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Cellular Respiration Chapter 8.3.

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Presentation on theme: "Cellular Respiration Chapter 8.3."— Presentation transcript:

1 Cellular Respiration Chapter 8.3

2 Introduction Respiration is a process in which living cells break down glucose and release its stored energy in the form of ATP Respiration is necessary for life. Organisms obtain energy in a process called cellular respiration. The equation for cellular respiration is the opposite of the equation for photosynthesis.

3 Introduction 6. Cell respiration occurs in ALL cells.
7. It begins with glycolysis, and continues with either anaerobic respiration (AKA fermentation) if oxygen is absent or aerobic respiration if oxygen is present.

4 Organic Compounds C6H12O6 ATP Glycolysis ATP Oxygen Absent
First Stages of Cellular Respiration Organic Compounds C6H12O6 ATP Glycolysis ATP Oxygen Absent Oxygen Present Fermentation Aerobic Respiration

5 Glycolysis Occurs in the cytoplasm Can occur with or without oxygen Glucose is split into 2 molecules of pyruvic acid (which is a 3 carbon compound) In addition to pyruvic acid, 2 molecules of ATP and 2 molecules of NADH are formed for each molecule of glucose that is broken down.

6 Glycolysis 5. End products of glycolysis a. 2 ATP (makes 4 but uses 2 ATP) b. 2 molecules of pyruvic acid c. 2 NADH d. 2 H2O 6. What happens to the pyruvic acid depends on: a. The organism involved b. presence or absence of oxygen

7 Overview of Glycolysis

8 Fermentation Defined as the process of breaking down pyruvic acid without the use of oxygen Also called anaerobic respiration Does not produce ATP Does produce NAD+ which is reused during glycolysis 2 forms of fermentation: a. Lactic acid fermentation b. alcoholic fermentation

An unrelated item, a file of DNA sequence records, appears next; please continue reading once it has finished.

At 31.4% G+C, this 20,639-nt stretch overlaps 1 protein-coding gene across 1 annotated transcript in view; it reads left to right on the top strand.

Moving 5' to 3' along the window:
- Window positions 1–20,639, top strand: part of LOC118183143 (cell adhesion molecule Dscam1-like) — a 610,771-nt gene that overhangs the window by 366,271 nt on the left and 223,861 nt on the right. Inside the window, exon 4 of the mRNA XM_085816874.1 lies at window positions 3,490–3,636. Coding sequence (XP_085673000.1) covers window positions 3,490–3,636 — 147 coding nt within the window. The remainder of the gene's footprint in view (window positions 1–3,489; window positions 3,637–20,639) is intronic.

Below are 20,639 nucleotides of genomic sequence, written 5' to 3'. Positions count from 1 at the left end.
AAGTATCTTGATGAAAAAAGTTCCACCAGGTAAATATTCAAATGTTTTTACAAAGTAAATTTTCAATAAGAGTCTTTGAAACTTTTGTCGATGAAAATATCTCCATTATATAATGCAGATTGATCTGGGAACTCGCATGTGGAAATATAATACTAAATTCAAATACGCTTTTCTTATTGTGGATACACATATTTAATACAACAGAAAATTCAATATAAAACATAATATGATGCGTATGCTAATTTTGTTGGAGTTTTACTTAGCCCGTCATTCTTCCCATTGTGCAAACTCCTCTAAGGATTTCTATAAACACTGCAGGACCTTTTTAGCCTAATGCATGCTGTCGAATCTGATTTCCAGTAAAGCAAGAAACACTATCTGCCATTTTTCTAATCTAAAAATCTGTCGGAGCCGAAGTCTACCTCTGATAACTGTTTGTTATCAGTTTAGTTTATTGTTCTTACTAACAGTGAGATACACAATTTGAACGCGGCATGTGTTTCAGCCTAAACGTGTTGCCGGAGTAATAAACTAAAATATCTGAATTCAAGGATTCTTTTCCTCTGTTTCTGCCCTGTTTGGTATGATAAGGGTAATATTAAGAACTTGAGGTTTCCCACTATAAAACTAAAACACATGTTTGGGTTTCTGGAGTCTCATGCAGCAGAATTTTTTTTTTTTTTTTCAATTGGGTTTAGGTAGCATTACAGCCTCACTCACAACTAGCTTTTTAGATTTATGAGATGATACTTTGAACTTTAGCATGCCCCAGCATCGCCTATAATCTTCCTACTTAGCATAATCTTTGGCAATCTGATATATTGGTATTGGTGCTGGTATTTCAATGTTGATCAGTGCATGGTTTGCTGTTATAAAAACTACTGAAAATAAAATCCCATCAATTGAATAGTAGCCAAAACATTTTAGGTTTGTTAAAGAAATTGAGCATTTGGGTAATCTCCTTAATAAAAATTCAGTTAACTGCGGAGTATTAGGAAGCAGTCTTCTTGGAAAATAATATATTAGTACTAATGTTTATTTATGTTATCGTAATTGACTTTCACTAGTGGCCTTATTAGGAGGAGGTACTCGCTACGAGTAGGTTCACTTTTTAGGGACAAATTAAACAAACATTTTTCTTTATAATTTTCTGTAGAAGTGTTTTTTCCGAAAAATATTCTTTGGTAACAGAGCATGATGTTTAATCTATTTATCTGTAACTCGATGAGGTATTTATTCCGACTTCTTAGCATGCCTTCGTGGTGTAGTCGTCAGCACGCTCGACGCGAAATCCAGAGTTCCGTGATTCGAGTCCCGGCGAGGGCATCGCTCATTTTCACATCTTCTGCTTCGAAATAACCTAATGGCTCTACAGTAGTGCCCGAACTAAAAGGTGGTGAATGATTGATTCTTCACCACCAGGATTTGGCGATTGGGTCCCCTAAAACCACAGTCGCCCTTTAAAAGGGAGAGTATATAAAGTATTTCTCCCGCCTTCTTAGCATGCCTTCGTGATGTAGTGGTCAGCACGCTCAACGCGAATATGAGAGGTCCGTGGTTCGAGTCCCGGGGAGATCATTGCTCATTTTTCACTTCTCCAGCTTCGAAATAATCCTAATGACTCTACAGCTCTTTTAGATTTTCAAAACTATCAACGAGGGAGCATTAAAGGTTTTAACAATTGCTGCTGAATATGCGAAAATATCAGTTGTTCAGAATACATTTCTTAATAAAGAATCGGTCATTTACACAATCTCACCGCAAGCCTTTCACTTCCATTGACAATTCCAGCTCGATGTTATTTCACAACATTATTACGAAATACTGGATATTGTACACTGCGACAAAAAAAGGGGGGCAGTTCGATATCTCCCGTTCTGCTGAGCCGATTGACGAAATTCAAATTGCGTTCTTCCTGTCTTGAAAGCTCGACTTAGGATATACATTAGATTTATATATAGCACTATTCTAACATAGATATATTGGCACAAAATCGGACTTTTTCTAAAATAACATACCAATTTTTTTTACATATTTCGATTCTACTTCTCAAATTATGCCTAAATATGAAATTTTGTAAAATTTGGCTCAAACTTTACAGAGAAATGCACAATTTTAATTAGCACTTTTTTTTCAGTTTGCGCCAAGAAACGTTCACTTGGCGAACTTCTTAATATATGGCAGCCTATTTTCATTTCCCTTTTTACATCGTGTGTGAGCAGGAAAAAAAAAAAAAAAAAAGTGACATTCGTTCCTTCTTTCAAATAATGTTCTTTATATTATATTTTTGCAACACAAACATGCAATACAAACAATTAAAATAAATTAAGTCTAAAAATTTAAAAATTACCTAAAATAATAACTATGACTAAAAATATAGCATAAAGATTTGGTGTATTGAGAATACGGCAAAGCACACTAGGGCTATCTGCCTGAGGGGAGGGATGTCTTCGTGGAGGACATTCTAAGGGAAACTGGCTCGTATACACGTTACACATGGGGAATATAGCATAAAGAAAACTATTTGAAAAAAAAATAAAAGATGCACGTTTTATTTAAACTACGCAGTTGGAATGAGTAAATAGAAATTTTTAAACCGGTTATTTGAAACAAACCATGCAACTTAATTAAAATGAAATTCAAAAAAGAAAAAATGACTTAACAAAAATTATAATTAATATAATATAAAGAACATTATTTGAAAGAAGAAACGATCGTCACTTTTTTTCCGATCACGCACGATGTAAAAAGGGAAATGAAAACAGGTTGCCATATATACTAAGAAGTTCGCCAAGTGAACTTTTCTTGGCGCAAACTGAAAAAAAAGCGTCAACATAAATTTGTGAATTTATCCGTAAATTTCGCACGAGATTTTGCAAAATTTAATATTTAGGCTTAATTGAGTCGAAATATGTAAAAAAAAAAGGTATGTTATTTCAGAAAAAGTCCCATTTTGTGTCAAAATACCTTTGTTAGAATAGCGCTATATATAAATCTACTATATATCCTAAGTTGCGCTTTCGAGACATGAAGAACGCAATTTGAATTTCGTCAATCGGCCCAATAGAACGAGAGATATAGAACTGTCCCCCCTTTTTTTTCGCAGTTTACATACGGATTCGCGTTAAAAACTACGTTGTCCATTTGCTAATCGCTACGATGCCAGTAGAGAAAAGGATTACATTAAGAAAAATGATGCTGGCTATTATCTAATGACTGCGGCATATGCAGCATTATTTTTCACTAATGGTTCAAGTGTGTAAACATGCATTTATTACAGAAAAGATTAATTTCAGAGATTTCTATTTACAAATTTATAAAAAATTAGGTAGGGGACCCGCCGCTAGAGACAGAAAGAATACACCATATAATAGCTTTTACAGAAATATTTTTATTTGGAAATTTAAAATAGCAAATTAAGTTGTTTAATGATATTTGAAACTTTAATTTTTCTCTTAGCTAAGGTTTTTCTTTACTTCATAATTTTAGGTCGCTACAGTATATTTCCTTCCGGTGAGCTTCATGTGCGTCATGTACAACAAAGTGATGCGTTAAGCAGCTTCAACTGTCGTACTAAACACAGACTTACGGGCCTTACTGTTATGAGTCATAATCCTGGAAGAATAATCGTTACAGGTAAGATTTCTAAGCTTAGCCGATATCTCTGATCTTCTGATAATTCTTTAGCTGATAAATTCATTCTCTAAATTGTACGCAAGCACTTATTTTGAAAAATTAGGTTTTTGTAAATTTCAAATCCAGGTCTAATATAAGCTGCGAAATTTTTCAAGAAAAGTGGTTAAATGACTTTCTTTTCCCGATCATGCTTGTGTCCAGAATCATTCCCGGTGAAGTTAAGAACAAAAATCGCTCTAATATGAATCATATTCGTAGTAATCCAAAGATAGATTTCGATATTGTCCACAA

9 Lactic Acid Fermentation
1. Pyruvic acid from glycolysis is converted into a molecule called lactic acid. 2. Heavy exercise is often the reason for the lack of oxygen that prevents pyruvic acid from continuing on to aerobic respiration. This can cause a build up of lactic acid that results in cramping and muscle soreness. 3. End products of lactic acid fermentation: a. Lactic acid b. NAD+ (used in glycolysis) c. 2 ATP (actually made during glycoysis)

10 Overview of Lactic Acid Ferm.

11 Alcoholic Fermentation
Occurs in the cytoplasm of some plant cells and some unicellular organisms such as yeast under anaerobic conditions Pyruvic acid from glycolysis is converted to ethyl alcohol End products: a. Ethyl alcohol b. Carbon dioxide c. NAD+ (used in glycolysis) d. 2 ATP (actually made during glycolysis)

12 Overview of Alcoholic Ferm.

13 Aerobic Respiration Occurs after glycolysis Occurs in the mitochondria
Requires the presence of oxygen (aerobic) 3 steps to aerobic respiration a. Formation of acetyl CoA b. Krebs cycle c. Electron Transport Chain

14 Aerobic Respiration

15 Formation of Acetyl CoA
Pyruvic acid (from glycolysis) enters the mitochondria through a transport protein It joins with coenzyme A (CoA) to produce Acetyl CoA In the process, NADH is produced Acetyl CoA can then enter the Krebs cycle

16 Formation of Acetyl CoA

17 Krebs cycle AKA citric acid cycle Occurs in the matrix of mitochondria
Discovered by Sir Hans Krebs in 1937 Steps: a. acetyl enters the cycle to combine with oxaloacetic acid  citric acid b. coenzyme A is released to be used again c. citric acid – carbon dioxide  oxaloacetic acid (used again)

18 Krebs cycle 5. During the cycle, carbon dioxide is released, NADH and FADH2 are formed, and ATP is produced 6. End results a. 6 NADH b. 4 CO2 c. 2 ATP d. 2 FADH2

19 Citric Acid Cycle

20 Krebs cycle 7. The carrier molecules (NADH and FADH2) transport electrons from the Krebs cycle to the ETC where water and more ATP are formed

21 ETC Occurs in the inner membrane of mitochondria
Electrons are donated to the ETC by NADH and FADH2 ATP is generated by chemiosmosis The function of oxygen is to act as the final hydrogen acceptor to produce water Each NADH produces 3 ATP Each FADH2 produces 2 ATP


23 ETC 6. The ETC produces 10 NADH  30 ATP 2 FADH2  4 ATP 34 ATP

24 Total ATP produced Glycolysis  2 ATP Krebs cycle  2 ATP ETC  34 ATP *38 ATP from 1 molecule of glucose

25 Review of Aerobic Respiration

26 Respiration -Aerobic respiration is important because it produces way more ATP than anaerobic respiration (38 ATP to 2 ATP)

27 Review of Respiration

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